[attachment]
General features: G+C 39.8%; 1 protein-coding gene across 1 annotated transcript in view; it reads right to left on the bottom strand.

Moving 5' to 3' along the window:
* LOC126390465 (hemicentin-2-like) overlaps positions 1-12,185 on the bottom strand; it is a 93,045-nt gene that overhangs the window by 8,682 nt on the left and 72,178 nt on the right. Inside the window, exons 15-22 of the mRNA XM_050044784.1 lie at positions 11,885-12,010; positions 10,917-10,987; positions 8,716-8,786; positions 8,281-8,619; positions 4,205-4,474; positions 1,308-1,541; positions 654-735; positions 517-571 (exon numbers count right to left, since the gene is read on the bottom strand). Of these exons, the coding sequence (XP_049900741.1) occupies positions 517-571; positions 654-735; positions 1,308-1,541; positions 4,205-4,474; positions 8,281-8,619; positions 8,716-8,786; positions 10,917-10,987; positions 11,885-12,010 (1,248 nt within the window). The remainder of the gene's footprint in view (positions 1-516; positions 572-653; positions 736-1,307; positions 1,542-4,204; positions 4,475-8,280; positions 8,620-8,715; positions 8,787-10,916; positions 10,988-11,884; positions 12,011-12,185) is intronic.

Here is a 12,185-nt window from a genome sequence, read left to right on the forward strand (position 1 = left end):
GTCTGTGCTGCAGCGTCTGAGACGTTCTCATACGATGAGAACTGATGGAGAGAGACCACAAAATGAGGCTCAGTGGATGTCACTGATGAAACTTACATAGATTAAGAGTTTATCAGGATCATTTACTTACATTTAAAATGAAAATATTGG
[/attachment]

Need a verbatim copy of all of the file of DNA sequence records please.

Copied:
General features: G+C 39.8%; 1 protein-coding gene across 1 annotated transcript in view; it reads right to left on the bottom strand.

Moving 5' to 3' along the window:
* LOC126390465 (hemicentin-2-like) overlaps positions 1-12,185 on the bottom strand; it is a 93,045-nt gene that overhangs the window by 8,682 nt on the left and 72,178 nt on the right. Inside the window, exons 15-22 of the mRNA XM_050044784.1 lie at positions 11,885-12,010; positions 10,917-10,987; positions 8,716-8,786; positions 8,281-8,619; positions 4,205-4,474; positions 1,308-1,541; positions 654-735; positions 517-571 (exon numbers count right to left, since the gene is read on the bottom strand). Of these exons, the coding sequence (XP_049900741.1) occupies positions 517-571; positions 654-735; positions 1,308-1,541; positions 4,205-4,474; positions 8,281-8,619; positions 8,716-8,786; positions 10,917-10,987; positions 11,885-12,010 (1,248 nt within the window). The remainder of the gene's footprint in view (positions 1-516; positions 572-653; positions 736-1,307; positions 1,542-4,204; positions 4,475-8,280; positions 8,620-8,715; positions 8,787-10,916; positions 10,988-11,884; positions 12,011-12,185) is intronic.

Here is a 12,185-nt window from a genome sequence, read left to right on the forward strand (position 1 = left end):
GTCTGTGCTGCAGCGTCTGAGACGTTCTCATACGATGAGAACTGATGGAGAGAGACCACAAAATGAGGCTCAGTGGATGTCACTGATGAAACTTACATAGATTAAGAGTTTATCAGGATCATTTACTTACATTTAAAATGAAAATATTGG